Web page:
You know, the females in the preying mantis population tear off their mate's heads. Just letting you know.

Laura finally stood up from her spot on the front porch. She brushed off her dress that she hated to wear but did anyway because Julia loved it, and she walked slowly back into the house. She looked at me, and then she looked at the giant card clutched tightly in her fist, and we both watched in silence and she opened up each of her little fingers and let the card float to the ground. I expected her to run away or cry or both, but she didn't, and I could only stand there, frozen, her Julia eyes staring at mine with such pain and hurt that I felt my knees go weak. She stared at me for a few moments and then, without saying a word, walked over to me and hugged my legs tightly. Then was probably a good time to say something, or do something. I should have gone up to her and picked her up, held her close to me and told her that she did nothing wrong, that Mommy was just different now, and that I loved her more than all the butterflies and bunnies and lady bugs in the world, and that I would never, ever leave her. But I couldn't. I was still frozen, my knees still threatening to give out underneath me, and all I wanted to do was hold my baby and cry and kiss her soft little cheeks, but I couldn't even move.

But then she held onto my legs tighter and carefully picked up her little bare feet and placed each of them gingerly on top of my own. And my body still felt frozen and numb, but my feet started to move without my brain's help, and I felt Laura press her soft little cheek against my jeans. We danced in small circles, my feet moving slowly on their own, her grip never loosening, her cheek warming my skin through my jeans, and I started thinking about all the times Julia had cried because of Laura: when our baby woke up at two a.m. and gave Julia a migraine, or when she hurt her foot after stepping on one of Laura's toys, or when her delicate skin had sores from the breast pump that we used to fill up Laura's bottles. Julia cried and screamed when Laura spilt her food off of her highchair, or when she spit up on Julia's shirt, or when Laura was sick and needed constant care. Julia cried and I felt guilty because I thought the tears were mine and Laura's faults.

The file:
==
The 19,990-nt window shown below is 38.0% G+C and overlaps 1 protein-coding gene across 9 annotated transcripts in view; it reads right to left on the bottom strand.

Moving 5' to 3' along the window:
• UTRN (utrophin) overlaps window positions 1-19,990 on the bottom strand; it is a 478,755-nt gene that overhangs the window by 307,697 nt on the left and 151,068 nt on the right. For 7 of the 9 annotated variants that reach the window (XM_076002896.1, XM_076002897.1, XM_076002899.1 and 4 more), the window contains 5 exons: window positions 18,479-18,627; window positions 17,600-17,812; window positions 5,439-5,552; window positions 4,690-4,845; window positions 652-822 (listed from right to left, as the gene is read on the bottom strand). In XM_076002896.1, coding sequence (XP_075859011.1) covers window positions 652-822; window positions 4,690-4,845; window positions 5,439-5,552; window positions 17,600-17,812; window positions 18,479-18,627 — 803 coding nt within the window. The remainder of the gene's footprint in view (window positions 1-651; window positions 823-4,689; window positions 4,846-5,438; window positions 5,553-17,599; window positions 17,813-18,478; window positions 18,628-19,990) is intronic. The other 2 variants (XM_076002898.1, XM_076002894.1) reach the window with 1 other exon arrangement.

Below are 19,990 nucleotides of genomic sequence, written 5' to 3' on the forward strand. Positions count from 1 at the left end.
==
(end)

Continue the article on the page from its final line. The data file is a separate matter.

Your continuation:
I could feel tears start to soak through my jeans and burn my skin, and I gently pried one of Laura's hands from its grip on my leg and held it in my hand, using my other hand to softly smooth her silky hair. I lifted our connected hands a bit, my other hand rested on her upper back to support her, and I started to move my feet myself because I wasn't numb or frozen anymore, and I danced in bigger circles with my daughter to no music, thinking about how selfish Julia had been. I used to think about the things that made Julia cry and feel so sorry for Julia and the things she had to go through for Laura, when I should have felt so sorry for Laura and the things she had to go through for Julia. Because she had to witness her mother cry and scream every time Laura took a breath, and she had to feel guilty for those tears and those screams. And all the things Julia hated about Laura I loved: how quickly she would fall asleep in my arms after she woke up crying as a baby, or how much warmer and happier the house looked when Laura's toys were strewn about, or how hilarious it was trying to figure out exactly how to use a breast pump, because Julia and I were just kids without a clue how to raise one. I loved the way Laura laughed when she spilt food off her highchair, or the way she would smile at me in that adorably innocent way after she spit up on her shirt, or the way she relied on her parents when she was sick because she knew that no one else loved her more than we did. I loved Laura when Julia could not, and Julia left not because we didn't love her, but because Laura and I loved her so much and Julia could not love us back- not enough, anyway. And Julia had no one to blame for that but herself.

Her tears stopped as we continued to dance, and I hummed a made-up tune to match the steps of our feet, and I thought again about how there were many things that only her mom could do for her that I would never be able to fully make up for. But, there were also things that her daddy could do that no one else would be able to match, not even her mom: dance with her when she was sad, make her feel safe when she cried, be the one person who stayed when the rest walked out on her, and love her more than all the butterflies and bunnies and ladybugs in the whole world.

And that's more than her mom could have ever done for her.